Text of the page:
Opinion: Anti-abortion politicians are dangerous; religious bias | Opinion
On March 11 of this year, Governor Greg Abbott of Texas introduced Senate Bill 8, the âTexas Heartbeat Actâ. The law was promulgated on May 19 and entered into force on September 1. As the strictest abortion law in the country, this law allows individuals to prosecute anyone who violates the ban on abortion after six weeks of pregnancy, when a heartbeat is first detected.
The law does not allow exceptions for rape or incest, and offenders can be prosecuted for a minimum of $ 10,000. In addition, medical and legal experts largely believe that the six-week deadline the fetal heartbeat is misleading. Embryos do not have a heart at this stage of development, so the sound heard on ultrasound machines is simply the electrical activity of cells, not the “opening and closing of heart valves” heard in adults. .
This is just one of many examples of anti-abortion politicians putting religious fervor above medical knowledge and the well-being of pregnant women. For an ideology that claims personal freedom, many conservative figures can’t seem to keep religion out of their rhetoric when talking about abortion.
In a video of the bill signing ceremony posted on his Twitter account, Governor Abbott attempted to justify the Texas Heartbeat Act by saying that “our creator endowed us with the right to life.”
This “Creator” most likely refers to a higher entity in the Christian religion, and Abbott’s inclusion of this type of sentiment in his political arguments and political decisions directly violates the separation of church and state.
In May 2019, when Alabama Gov. Kay Ivey signed another anti-abortion bill, she said the bill reflects the state’s belief that “every life is a sacred gift from God.References to a higher entity, once again, are stark proof that anti-abortion politicians do not base their decisions on sound scientific reasoning.
Senator John Milkovich, who introduced one of Louisiana’s toughest abortion laws, said a 15-week ban in Louisiana would protect fetuses from pain, even if it is medically unproven that fetuses can experience pain at this stage of gestation.
Conservative and anti-abortion politicians are rife in the Deep South, and they are more than an embarrassment to the country; they pose a dangerous threat to the health and safety of pregnant women in a region where access to abortion is already scarce.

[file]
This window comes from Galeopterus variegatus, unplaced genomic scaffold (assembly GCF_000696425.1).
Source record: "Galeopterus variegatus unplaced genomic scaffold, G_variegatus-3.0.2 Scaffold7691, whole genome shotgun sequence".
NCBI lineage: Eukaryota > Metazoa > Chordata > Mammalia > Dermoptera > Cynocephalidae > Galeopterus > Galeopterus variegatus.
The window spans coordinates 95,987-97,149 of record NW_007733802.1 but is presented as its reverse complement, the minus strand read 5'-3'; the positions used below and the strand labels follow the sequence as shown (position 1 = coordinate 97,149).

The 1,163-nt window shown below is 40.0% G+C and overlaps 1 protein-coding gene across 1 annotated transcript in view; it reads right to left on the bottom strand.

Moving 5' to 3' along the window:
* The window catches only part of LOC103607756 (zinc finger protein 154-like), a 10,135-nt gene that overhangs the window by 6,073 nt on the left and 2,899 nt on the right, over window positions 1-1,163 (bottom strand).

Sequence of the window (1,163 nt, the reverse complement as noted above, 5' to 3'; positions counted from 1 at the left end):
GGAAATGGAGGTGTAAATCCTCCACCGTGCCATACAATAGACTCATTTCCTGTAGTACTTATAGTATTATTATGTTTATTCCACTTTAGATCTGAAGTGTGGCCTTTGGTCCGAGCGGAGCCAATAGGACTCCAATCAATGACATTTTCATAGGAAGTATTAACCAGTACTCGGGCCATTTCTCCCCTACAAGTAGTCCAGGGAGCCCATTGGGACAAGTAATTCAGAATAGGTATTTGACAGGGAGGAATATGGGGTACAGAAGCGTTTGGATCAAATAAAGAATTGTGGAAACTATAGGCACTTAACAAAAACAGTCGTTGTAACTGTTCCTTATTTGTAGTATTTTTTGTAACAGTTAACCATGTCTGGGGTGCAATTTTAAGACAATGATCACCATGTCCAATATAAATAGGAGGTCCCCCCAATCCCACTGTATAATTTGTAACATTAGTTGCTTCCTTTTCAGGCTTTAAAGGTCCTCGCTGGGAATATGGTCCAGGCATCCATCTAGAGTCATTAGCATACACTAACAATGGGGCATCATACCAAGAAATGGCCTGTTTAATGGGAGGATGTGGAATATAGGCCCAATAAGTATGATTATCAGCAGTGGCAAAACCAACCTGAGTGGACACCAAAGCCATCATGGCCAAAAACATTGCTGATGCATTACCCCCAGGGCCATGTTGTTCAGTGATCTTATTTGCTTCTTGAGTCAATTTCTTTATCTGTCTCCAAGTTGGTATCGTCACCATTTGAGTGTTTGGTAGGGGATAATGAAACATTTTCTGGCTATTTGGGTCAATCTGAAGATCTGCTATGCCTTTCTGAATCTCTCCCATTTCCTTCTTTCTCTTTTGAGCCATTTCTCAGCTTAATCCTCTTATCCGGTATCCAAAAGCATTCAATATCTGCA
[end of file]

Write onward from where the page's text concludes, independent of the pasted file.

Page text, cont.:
Louisiana itself has only three abortion clinics throughout the state. With the influx of Texas patients needing abortions after Senate Bill 8 came into effect, facilities are overwhelmed and waiting lists are long, which, needless to say, is troubling for an urgent procedure such as an abortion.
Louisiana may soon face even more severe restrictions. A Mississippi ban on abortions after 15 weeks will be appear in Supreme Court on December 1, and a decision in favor of the ban could have national implications on pre-viable abortions. The result of Dobbs v. Jackson Women’s Health Organization decides on the constitutionality of abortion laws such as that proposed by Senator Milkovich.
Abortions are going to happen, whether they are legal or not; countries that have banned abortion have about the same number abortions as a country where it is legal.
Anti-abortion laws will not prevent abortions in the United States. What they will do, however, is increase the number of pregnancy-related deaths and intensify the stress and trauma that accompany an unwanted pregnancy.
If research shows that banning abortions will not reduce the number of abortions performed and instead will only decrease safe abortions, then the intentions of anti-abortion politicians are clear: these laws are not proposed to preserve ” life “. They are only offered to restrain the body of pregnant women.
To prevent abortions, focus less on promoting laws that increase pregnancy-related deaths and focus more on improving access to birth control and sex education.
Kathryn Craddock is a 21-year-old mass communication girl from Patterson, Louisiana.